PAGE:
Spend any time on the internet and it won’t take long to be overstimulated with various imagery all vying for your attention. Images pop up everywhere, persuading you to stop, look or take some sort of action in ways that are hard to ignore. Even though many pictures are taken professionally, the majority are taken by the general public. Instagram claims to receive over 95 million photo and video uploads per day. Facebook brags that users are uploading 350 million images per day.
But who owns all these images? Professional photographers have the right to restrict use of their images, and often put a water mark across each one making difficult for someone to use without permission. There can be a false sense of security into thinking that no one notices or cares if anyone downloads copyrighted images on Google or Bing for personal use. In case you think no one is watching, there is image tracking software that can and is used by businesses to track their images on the internet. Large companies like Getty Images have been known to send out emails threatening a lawsuit if their images are found on websites or blogs without permission.
But what about the average internet user? Most of the time it’s a matter of ethics – doing the right thing. No one wants their ideas stolen. A legit business should use legit images and artwork, preferably their own original creation or a paid license. Who wants a reputation as someone who steals other people’s work?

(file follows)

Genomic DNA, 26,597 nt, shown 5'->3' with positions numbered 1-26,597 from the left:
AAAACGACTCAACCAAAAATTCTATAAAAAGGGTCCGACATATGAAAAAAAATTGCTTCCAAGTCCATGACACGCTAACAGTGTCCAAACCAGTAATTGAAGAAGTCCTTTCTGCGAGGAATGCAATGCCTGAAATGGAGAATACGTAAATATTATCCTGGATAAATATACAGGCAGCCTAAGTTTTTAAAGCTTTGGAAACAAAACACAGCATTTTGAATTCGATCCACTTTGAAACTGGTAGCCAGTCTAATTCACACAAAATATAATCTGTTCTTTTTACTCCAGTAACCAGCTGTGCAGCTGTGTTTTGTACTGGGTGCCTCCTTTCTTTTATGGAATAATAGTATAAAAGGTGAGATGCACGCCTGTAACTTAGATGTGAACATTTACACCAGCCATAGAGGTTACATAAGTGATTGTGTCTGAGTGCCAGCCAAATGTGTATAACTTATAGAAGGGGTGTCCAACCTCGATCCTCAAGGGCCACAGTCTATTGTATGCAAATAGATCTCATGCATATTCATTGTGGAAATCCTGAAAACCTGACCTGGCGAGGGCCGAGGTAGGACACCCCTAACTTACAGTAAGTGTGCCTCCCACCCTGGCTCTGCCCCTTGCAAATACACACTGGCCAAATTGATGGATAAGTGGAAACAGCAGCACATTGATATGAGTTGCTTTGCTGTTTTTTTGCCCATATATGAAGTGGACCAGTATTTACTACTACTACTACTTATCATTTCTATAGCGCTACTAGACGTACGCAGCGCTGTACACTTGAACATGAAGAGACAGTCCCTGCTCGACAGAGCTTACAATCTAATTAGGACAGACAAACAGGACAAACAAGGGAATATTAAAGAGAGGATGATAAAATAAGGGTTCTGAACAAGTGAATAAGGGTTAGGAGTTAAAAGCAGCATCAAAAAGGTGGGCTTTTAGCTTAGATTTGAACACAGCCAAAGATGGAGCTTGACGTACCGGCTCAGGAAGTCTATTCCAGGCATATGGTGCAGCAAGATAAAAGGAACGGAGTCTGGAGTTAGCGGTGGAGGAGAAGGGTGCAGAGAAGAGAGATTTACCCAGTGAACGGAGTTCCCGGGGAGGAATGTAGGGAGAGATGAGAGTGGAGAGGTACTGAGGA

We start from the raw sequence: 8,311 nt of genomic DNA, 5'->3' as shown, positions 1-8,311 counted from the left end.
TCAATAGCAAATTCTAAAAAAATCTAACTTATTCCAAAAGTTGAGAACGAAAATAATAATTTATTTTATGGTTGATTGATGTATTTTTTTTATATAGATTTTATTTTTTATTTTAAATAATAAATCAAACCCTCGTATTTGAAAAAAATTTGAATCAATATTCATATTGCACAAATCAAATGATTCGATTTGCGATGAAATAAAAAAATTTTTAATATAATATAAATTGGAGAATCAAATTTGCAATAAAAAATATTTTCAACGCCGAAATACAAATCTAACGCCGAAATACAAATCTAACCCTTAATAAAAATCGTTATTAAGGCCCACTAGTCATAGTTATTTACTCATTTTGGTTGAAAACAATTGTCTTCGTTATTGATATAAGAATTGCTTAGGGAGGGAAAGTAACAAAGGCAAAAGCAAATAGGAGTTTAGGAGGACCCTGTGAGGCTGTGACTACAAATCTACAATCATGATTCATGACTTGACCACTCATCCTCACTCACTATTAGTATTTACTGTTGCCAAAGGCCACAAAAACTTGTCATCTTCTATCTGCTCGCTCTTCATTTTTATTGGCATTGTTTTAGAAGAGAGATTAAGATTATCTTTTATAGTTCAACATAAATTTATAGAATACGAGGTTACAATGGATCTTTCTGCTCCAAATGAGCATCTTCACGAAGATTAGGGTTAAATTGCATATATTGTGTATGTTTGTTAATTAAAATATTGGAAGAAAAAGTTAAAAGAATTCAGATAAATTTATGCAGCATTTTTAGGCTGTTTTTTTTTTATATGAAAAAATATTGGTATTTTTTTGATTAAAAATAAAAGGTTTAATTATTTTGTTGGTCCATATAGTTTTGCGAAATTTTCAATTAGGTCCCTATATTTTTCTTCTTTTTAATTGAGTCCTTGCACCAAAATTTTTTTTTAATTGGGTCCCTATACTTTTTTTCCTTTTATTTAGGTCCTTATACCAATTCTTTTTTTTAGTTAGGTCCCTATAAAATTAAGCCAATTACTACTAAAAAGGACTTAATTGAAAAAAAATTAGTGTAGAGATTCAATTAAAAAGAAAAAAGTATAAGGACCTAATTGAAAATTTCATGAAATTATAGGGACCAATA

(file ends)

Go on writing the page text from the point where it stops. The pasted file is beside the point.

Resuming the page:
Coming from the creative side of the tracks, it’s frustrating to see some users not take a photographer’s copyright seriously. Some people may not truly understand how perfectly composed photography comes to be. A professional photograph that looks so simple, yet clever, can be easily dismissed as something that wasn’t a big deal to create. Not to say that there aren’t happy accidents, by being in the right place at the right time with a camera, but based on my past experiences, the more simplistic a photo looks, the more difficult it is to create. Not to mention the post production that images may go through in Photoshop. Touching up photography and making it look great can be a full-time job in itself.
If you use images on your blog, website or social media, get into the habit of looking for ones that are “public domain.” A customized Google search can help, but there’s no guarantee. It’s best to go to the website where the image originates and contact the owner for permission. Sometimes all they ask is for is a credit to the photographer somewhere on or around the image. Or if you feel adventurous enough or have a creative edge, there are plenty of tutorials that show users how to take eye-catching photos using natural light without a ton of equipment, even with a cell phone. This way you can avoid all that copyright nonsense and be a true original.